Illinois Repeals HIV Criminalization Law

llinois Governor J.B. Pritzker delivers remarks at the North America’s Building Trades Unions (NABTU) 2019 legislative conference in Washington
Illinois Governor J.B. Pritzker signed a law that decriminalizing HIV transmission.
REUTERS/Jeenah Moon

Illinois Governor J.B. Pritzker signed legislation repealing a law criminalizing HIV transmission in the state.

People living with HIV will no longer face felony charges, arrests, or fines up to $25,000 for not disclosing their HIV status to a partner when having unprotected sex. The law, which will immediately take effect, passed in the Illinois House of Representatives by a 90-9 margin in April. The following month, the bill was approved in the Senate by a 37 to 17 vote. Some of the most recent data available shows that the previous legislation unfairly targeted communities of color, with 75 percent of Black individuals and two-thirds of Black men charged under this law, according to a June report from Injustice Watch.

The bill’s lead sponsor, Senator Robert Peters, blasted the legislation’s discriminatory legacy.

“Illinois’ HIV criminalization law was rooted in fear and racial biases,” Peters said in a written statement. “It was used to abuse people in our state, targeting people living with HIV and disproportionately affecting LGBTQ+ people, women, and Black and Brown communities.”

The legislation was created in 1989 and prohibited people living with HIV/AIDS from having condomless sex or donating blood or organs without disclosing their status. The now-repealed law did not encompass individuals who take HIV anti-viral drugs and reach an undetectable status, meaning that the presence of HIV is so low that tests cannot read it.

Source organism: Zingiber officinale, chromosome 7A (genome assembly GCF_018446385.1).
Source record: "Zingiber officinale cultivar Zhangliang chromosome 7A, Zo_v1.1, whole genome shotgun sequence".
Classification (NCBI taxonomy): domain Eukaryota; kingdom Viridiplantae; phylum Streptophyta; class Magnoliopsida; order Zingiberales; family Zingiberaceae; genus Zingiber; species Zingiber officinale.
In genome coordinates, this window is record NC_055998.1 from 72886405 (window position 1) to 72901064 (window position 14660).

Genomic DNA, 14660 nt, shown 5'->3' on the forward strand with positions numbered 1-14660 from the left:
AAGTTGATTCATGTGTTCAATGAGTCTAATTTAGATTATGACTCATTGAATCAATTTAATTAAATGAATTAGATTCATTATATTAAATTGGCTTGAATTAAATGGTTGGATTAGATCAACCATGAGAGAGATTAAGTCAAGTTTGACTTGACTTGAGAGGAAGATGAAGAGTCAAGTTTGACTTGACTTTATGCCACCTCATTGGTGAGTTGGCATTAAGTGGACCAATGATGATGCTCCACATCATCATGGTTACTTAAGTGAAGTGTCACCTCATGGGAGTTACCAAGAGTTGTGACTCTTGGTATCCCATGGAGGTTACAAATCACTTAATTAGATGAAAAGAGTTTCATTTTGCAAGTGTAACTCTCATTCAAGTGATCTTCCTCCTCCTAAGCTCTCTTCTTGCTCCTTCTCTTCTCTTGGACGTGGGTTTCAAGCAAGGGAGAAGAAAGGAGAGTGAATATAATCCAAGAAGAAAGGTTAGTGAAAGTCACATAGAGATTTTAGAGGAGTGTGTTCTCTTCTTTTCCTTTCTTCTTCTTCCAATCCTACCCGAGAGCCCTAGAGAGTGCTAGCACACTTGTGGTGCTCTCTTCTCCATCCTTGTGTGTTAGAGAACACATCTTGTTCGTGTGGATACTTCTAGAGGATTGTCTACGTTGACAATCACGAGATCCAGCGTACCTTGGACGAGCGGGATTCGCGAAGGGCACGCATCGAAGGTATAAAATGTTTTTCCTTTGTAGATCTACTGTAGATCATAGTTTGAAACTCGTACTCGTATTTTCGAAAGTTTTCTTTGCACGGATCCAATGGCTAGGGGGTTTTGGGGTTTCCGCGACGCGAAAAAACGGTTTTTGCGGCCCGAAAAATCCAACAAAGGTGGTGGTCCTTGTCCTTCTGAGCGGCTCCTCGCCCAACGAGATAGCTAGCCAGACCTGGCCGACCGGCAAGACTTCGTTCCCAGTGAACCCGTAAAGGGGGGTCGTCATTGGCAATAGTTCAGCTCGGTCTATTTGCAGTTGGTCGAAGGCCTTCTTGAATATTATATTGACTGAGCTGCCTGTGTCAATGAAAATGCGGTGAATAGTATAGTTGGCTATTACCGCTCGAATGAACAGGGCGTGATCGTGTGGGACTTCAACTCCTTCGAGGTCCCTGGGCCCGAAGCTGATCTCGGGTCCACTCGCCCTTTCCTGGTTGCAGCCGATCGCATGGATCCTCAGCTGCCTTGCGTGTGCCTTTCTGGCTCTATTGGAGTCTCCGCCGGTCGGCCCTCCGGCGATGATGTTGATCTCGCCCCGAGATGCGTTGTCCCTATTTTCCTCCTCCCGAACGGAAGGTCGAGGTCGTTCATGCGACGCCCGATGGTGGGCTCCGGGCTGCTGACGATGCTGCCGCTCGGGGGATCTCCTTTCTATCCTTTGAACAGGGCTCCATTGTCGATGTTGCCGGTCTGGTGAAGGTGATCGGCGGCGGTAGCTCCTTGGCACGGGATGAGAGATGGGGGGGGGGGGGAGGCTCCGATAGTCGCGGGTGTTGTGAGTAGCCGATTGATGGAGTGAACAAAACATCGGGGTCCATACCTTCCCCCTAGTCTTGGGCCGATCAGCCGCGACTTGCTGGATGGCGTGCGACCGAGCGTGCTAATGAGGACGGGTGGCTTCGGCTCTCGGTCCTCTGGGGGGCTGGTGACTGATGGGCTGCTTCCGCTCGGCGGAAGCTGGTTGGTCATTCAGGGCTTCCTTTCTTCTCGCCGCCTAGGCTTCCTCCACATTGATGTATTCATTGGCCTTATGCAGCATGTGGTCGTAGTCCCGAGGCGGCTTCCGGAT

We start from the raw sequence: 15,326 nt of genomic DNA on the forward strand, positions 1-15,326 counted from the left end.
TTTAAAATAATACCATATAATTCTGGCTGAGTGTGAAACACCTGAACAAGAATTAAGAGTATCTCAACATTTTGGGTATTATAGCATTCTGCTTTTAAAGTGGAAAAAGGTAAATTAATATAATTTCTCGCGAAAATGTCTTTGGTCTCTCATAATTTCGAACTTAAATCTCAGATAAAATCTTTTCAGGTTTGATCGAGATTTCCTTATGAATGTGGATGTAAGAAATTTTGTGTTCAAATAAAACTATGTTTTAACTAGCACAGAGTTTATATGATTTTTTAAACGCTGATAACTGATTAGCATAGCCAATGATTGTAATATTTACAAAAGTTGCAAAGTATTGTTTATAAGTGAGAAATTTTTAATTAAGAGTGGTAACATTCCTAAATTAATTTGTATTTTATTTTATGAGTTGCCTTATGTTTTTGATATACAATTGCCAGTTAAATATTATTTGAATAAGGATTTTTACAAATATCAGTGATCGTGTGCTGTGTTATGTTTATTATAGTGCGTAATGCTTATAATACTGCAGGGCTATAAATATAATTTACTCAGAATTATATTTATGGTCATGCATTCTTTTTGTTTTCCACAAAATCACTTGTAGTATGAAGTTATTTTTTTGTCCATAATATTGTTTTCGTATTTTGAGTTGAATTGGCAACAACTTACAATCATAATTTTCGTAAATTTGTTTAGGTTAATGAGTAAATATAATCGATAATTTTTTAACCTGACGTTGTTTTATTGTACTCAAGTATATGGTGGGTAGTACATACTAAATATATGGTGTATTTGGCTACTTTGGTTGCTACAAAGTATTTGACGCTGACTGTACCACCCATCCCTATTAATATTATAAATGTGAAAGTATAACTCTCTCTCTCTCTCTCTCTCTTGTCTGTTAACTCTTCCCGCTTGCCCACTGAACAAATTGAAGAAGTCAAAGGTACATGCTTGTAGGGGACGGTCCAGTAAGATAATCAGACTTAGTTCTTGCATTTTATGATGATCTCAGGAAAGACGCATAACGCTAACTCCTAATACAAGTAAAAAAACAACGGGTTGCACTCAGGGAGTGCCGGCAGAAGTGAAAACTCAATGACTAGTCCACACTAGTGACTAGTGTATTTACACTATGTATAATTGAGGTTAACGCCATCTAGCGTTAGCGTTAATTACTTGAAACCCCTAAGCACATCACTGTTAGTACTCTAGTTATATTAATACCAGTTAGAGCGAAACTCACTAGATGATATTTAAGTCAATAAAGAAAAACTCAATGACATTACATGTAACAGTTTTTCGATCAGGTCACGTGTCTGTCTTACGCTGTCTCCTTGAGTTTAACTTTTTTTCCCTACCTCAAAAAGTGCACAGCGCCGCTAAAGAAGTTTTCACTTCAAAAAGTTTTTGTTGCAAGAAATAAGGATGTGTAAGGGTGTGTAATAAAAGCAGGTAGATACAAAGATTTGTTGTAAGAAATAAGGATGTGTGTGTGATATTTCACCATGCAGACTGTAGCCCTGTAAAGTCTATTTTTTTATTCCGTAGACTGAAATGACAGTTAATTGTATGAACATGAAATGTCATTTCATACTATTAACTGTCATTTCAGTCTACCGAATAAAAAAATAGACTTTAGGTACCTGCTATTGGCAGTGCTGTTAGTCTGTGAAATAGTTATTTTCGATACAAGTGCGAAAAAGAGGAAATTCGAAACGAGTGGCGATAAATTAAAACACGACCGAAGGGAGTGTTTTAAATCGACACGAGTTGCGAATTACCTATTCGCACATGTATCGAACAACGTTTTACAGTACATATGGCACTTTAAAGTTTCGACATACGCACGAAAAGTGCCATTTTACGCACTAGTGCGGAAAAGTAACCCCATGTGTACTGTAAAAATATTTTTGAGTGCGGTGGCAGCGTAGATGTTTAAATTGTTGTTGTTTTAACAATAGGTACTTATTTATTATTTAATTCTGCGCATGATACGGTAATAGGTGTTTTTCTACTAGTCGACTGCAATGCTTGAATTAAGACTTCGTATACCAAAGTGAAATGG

HIV/AIDS advocates noted that there were several issues with the former legislation, including the possibility that people living with HIV could be convicted even if they did not transmit it to another person.

“The law’s only affirmative defense was the disclosure of one’s HIV status — proof of which is often difficult to obtain without witnesses or documentation,” The Center for HIV Law and Policy said in a written statement. “The law required that the person charged acted with the specific intent to commit the offense in question, but the proper definition and application of “specific intent” remained somewhat ambiguous.”

According to officials, decriminalizing the transmission of HIV is an essential tool to use in the effort to reduce infection rates.

“Not a single study shows that HIV criminalization has led to reduced HIV transmission,” State Representative Carol Adams, the bill’s lead sponsor in the House, said in a written statement.  “HIV criminalization is ineffective and dangerous because it discourages testing, treatment, and disclosure — all of which are key to preventing the spread of HIV and ending the epidemic.”

The Illinois HIV Action Alliance (IHAA), an organization working to combat the criminalization of people living with HIV, applauded lawmakers for passing the bill.